Sure, there are rules, but they don't apply to everyone.  And if you don't work well with a particular person and/or tick off the wrong person, you're gone.

I like smaller companies 500-1500 people.  They're established enough that the rules apply to everyone, there is usually *A LOT* going on with numerous opportunities and the company is still a size that you're not just a number.

KC
Thursday, August 19, 2004

I thought people had jobs before corporations.

But I have no issues with corprophiles.

Tayssir John Gabbour
Thursday, August 19, 2004

+++But I have no issues with corprophiles. +++

I do.  They are frightening, soulless human beings, like soccer moms and Wal*Mart managers.

muppet
Thursday, August 19, 2004

Well, aside from some bad breath, I wouldn't cast aspersions on their lifestyle choices.

I hope you eat your words and become a corprophile yourself.

Tayssir John Gabbour
Thursday, August 19, 2004

A corprophile is just as unbalanced as a corprophobe.  There are good companies to work for and bad companies--and this extends to any organization, not just private enterprise.  There's nothing essentially evil or good about corporations--they're the sum of the people working in them, and like any community, those people can be, collectively, beneficial or poisonous.

Justin Johnson
Thursday, August 19, 2004

+++There's nothing essentially evil or good about corporations--they're the sum of the people working in them+++

Rule by committee removes personal accountability.  That inhibition gone, base motivations are in control.  The single deepest base motivation for running a business in 99% of cases:  greed.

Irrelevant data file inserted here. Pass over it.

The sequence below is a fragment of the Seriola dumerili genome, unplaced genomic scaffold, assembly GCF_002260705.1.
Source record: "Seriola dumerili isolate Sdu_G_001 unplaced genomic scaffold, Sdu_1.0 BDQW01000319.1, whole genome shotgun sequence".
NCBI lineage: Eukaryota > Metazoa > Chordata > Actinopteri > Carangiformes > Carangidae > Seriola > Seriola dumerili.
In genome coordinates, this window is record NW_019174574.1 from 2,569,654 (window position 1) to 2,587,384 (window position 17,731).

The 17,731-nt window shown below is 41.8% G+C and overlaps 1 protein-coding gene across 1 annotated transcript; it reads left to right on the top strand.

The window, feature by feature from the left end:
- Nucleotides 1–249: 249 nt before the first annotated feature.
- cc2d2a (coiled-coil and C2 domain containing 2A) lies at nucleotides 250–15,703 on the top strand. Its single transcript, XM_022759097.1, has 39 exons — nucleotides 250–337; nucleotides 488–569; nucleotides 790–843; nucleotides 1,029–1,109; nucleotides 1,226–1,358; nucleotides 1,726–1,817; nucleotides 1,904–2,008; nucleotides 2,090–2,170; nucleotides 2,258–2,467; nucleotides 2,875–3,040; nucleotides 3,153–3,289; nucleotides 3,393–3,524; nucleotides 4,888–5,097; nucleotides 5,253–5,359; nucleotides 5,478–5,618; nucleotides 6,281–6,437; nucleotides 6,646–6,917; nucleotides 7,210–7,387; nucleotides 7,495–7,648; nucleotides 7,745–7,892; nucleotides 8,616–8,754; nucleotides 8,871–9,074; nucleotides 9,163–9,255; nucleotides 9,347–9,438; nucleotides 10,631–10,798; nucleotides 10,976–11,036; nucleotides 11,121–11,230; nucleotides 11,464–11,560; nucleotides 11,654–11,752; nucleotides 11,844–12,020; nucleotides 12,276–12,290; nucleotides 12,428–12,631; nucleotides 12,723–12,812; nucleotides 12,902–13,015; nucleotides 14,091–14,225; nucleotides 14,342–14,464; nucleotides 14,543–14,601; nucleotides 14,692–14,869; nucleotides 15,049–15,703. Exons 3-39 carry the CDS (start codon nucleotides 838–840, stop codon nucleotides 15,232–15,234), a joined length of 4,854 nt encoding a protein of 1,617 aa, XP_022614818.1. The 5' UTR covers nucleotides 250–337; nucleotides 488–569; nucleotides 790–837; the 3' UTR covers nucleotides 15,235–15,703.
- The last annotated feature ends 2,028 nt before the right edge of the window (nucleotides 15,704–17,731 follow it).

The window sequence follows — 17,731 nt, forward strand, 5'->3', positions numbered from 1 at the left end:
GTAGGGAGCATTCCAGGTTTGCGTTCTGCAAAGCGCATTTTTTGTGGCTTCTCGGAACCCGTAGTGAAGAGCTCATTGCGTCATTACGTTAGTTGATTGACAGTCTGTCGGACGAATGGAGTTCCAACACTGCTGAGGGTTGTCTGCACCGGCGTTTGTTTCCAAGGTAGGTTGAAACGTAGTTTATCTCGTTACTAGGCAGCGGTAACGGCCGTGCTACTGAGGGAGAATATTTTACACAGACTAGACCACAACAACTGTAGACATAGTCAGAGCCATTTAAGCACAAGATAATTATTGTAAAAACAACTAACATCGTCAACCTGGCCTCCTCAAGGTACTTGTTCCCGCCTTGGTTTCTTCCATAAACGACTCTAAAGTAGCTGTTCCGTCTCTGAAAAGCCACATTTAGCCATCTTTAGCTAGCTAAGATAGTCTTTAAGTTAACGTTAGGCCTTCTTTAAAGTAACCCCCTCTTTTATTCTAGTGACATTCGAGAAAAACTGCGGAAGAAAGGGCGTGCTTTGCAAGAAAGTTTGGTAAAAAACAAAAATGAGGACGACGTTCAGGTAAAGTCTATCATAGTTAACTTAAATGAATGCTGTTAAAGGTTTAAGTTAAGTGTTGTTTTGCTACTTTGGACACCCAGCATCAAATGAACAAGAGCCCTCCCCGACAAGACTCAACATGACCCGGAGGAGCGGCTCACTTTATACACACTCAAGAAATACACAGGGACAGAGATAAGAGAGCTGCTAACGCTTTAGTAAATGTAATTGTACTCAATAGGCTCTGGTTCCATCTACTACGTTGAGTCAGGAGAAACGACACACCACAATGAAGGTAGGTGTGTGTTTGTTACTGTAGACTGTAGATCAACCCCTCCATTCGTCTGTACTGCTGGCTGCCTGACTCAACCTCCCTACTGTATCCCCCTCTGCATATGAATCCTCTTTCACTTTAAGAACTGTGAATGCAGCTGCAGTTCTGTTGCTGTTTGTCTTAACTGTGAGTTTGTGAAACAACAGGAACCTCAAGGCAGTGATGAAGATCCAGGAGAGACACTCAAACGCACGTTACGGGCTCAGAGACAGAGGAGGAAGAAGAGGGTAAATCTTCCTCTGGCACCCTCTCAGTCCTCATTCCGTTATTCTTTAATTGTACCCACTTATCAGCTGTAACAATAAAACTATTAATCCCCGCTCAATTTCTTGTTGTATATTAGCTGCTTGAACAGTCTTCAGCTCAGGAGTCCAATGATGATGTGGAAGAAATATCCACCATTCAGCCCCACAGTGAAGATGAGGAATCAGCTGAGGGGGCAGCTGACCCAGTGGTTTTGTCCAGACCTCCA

Corporations are ruled by the bottom line.  Shareholders don't care about humanitarianism more than they do their ROI.  On an abstract level, certainly yes, on a literal level which affects their personal bank account, no.

That's what's inherently evil about corporations.

muppet
Thursday, August 19, 2004

The negativity has more to do with the obsession with quarterly profits and stock prices. Much of the nonsense has to do with manipulating numbers, just to keep the stock prices up.

Why did Enron screw everyone? Was it fun for them? They wanted their stock prices higher, and they stepped on everyone they had to. Not every company is as blantant at it as Enron was, some are pretty close.

Recently, some of the econ journals (and wsj) have been moaning about shortages in certain professions. One of the latest ones is a type of machinist called "swiss-type machinist." That is a job that takes about 5-10 years of experience to get good at. One or 2 bad quarters and that person is out on the street. How can a sane person expect rational people to stay in a profession that takes 5-10 years to get into, but expect zero longevity. This sort of analysis is why students are declining to enter other skilled professions like engineering: where the median career won't last long enough to pay off student loans. And if the profession does pay enough to pay off student loans by the end of the median career (like nursing), pundits claim there is a drastic shortage, and we have to import cheap labor to drive down wages.

>"Why so much negativity toward "Corporation"?"
The answer is cynicism. As you get older, you will understand.

Peter
Thursday, August 19, 2004

"The single deepest base motivation for running a business in 99% of cases:  greed.

Corporations are ruled by the bottom line.  Shareholders don't care about humanitarianism more than they do their ROI."


Do you have *any* basis for that assertion?

I've found that many of the people I know have started businesses in order to "not work for someone else" or "because I can do it better".  Most new companies don't see *ANY* profit for their first couple years.  it seems like it's more effort and work than cash at that point.

Corporate vultures, on the other hand, come into an existing business...

Of course, if a company is not public (as in stock publicly traded), there are *no* stockholders.

KC
Thursday, August 19, 2004

Slant puns aren'tthat popular yet.
http://www.google.com/search?hl=en&ie=UTF-8&q=coprophile&btnG=Google+Search

anon
Thursday, August 19, 2004

KC -

The vast majority of large corporations are public and therefore fit my description and not yours so much.  The case of people who started a business for the love of it or to work for themselves are usually smaller ventures, not public, and not your typical multinational corporation.